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North Cowichan electorate faces decisive decision on issue of development

No candidates are anti-development; it’s a question of where and what type

A review of election documents by shows that pro-development mayoral candidate John Koury was nominated by two other pro-development candidates for council — Bruce Findlay and incumbent councillor Tek Manhas.

The alliance of these three is part of a push to seek a council majority that will set policies friendlier to development in North Cowichan.

However, it’s important to note that no municipal election candidates are running an anti-development campaign; rather, it becomes a relative question of the type of development, how much and where to meet community desires.

On the Where Do We Stand website ( ), neither Koury nor Manhas has so far committed to "timely completion of the forest consultation process on the highest and best use of the Municipal Forest Reserve” and "maintaining the moratorium on harvesting the Municipal Forest Reserve” pending completion of that process. Findlay has committed to both statements, but in his campaign platform he supports harvesting the forests “at the rate determined by the 1981 forestry management plan….”

Koury — who lists his residential address as Lake Cowichan — lost in a bid for council in 2018, when Manhas was elected for the first time.

Koury also sought the Conservative Party nomination federally in 2015 in Cowichan-Malahat-Langford, but dropped out of the race.

Manhas has routinely supported development applications over the past four years. “I have been accused by a blogger that I am a developer’s representative on council,” he told a recent all-candidates meeting. “I say I have to agree to some point….”

Meanwhile, at least two directors of pro-development Cowichan Works are expressing support for candidates they believe would complement their own views.

Provincial corporate records list the following seven directors of Cowichan Works: Brian Danyliw, Patrick Hrushowy, Jas Bains, John Donald Graham, Susan Pleester, Edward Williams, and Deb Wright.

On his Facebook page, realtor Danyliw says Findlay would make a “great councillor” and separately posts a photo of candidate Mike Caljouw holding an election sign.

Hrushowy has served as a lobbyist and/or communications spokesman for industry. He finished third-to-last among 14 candidates for councillor in North Cowichan in 2018 — and also failed in an attempt to amalgamate Duncan and North Cowichan.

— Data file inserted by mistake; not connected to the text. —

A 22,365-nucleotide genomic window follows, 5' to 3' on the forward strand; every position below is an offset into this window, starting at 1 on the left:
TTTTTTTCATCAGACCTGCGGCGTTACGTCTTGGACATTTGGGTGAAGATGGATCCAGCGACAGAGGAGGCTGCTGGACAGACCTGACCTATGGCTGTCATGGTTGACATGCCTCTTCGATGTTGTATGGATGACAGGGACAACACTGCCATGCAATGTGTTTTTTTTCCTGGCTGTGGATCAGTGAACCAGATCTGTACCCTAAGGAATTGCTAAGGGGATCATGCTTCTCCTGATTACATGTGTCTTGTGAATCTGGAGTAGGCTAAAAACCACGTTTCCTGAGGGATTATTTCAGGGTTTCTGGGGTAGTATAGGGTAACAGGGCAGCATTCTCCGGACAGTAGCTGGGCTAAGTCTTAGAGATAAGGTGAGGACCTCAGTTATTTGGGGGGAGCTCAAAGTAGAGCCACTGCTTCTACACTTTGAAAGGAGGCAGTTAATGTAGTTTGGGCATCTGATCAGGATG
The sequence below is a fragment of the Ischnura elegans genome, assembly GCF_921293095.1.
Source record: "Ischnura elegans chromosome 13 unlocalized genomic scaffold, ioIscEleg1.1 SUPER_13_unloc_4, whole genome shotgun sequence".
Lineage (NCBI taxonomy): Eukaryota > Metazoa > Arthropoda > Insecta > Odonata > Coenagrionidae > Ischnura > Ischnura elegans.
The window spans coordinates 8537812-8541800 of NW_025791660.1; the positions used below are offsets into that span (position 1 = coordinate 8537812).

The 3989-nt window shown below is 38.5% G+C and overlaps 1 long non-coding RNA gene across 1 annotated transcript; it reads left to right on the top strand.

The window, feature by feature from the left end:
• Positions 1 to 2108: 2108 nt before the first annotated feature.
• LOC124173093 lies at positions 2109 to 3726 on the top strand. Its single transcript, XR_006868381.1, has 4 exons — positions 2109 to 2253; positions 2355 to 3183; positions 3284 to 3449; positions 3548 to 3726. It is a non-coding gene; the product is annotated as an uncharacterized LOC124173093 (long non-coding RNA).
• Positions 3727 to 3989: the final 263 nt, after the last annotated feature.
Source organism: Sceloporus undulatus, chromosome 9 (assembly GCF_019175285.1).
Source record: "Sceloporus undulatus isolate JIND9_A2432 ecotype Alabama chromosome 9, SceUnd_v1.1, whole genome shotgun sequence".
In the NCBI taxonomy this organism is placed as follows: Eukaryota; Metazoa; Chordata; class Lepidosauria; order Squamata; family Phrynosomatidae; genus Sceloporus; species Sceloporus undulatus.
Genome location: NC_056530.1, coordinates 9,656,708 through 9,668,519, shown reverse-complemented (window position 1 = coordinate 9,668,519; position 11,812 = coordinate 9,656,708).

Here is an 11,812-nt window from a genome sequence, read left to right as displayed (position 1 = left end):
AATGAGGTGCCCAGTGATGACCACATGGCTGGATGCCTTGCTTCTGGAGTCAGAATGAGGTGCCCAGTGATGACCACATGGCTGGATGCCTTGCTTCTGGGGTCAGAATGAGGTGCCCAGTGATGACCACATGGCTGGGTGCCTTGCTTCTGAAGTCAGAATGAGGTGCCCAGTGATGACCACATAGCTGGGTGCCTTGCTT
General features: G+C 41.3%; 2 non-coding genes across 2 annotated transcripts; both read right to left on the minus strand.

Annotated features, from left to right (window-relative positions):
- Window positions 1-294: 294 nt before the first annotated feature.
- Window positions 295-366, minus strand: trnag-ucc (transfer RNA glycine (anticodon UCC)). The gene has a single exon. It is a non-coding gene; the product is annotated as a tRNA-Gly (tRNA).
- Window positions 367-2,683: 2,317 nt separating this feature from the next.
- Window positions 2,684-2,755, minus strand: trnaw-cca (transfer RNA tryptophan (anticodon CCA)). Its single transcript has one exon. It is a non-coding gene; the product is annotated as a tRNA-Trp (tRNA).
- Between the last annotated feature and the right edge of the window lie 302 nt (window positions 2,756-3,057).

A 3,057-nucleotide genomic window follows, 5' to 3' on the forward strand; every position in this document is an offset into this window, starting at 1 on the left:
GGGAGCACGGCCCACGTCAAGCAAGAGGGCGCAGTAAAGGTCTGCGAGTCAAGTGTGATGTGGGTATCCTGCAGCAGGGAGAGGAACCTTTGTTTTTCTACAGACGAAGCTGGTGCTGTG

He’s also behind a right-of-centre on-line publication, which, in an “editorial” published Oct. 1, 2022, supports Koury for mayor along with Joyce Behnsen, Caljouw, Findlay and Charles Borg as development-friendly candidates for council.


Findlay’s financial disclosure statement lists several companies among his assets along with interests in apartment buildings in Prince Rupert and Fort McMurray, Alta. There is also reference to “significant debt owed to family members and shareholders.”

Manhas also lists one or more shares in several companies, including Delta 9 Cannabis and GreenFirst Forest Products, and partnership in a Duncan pet store.

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Koury, a business consultant, lists CanEcDev Business Solutions Corp. and a lot on Genoa Bay Road among his assets.

Cowichan Works asserts that North Cowichan is “in crisis,” yet a survey commissioned by the Municipality found 95 percent of citizens rated their quality of life as good or very good, while expressing concern for overdevelopment of land.

In a recent interview with, the United Independents — Adrienne Richards, Chris Shaw (of Cowichan Bay) and Joseph Enslow — said they considered but rejected seeking any alignment with Cowichan Works.

In his on-line campaign platform, Findlay describes himself as a developer and publican, who’s “been involved in the purchase, development, conversion & sale of over $600,000,000 worth of multi-family real estate.”

Municipal freedom-of-information documents include a letter dated July 19 this year in which Findlay complains about the Official Community Plan and urges council to develop policies more friendly to development.

He writes that he sees “absolutely no benefit on risking my capital in what many believe is a development-unfriendly community, especially with this draft OCP and the makeup of the current council.”

One-term councillor Rosalie Sawrie is also running for the mayoralty, along with two-term councillor Rob Douglas, who topped the polls in 2018.

Douglas says he wants to “focus future growth in established centres within the Urban Containment Boundary and encourage infill development to prevent urban sprawl into rural and environmentally sensitive areas.”

Only weeks after Sawrie and Douglas approved the new OCP, Sawrie is promising to reopen discussions with developers, along with landowners impacted by the OCP. “I will strike a special mayor’s committee to hear from the development community on the challenges that they’re facing…” she says.

Sawrie’s reaching out to developers is part of a marked political turnabout for someone once considered an environmental candidate.

Council approved the OCP five-to-one last August. Mayor Al Siebring was opposed, and Manhas did not attend the vote.

Learn more about the candidates:

— Larry Pynn, Oct. 4, 2022


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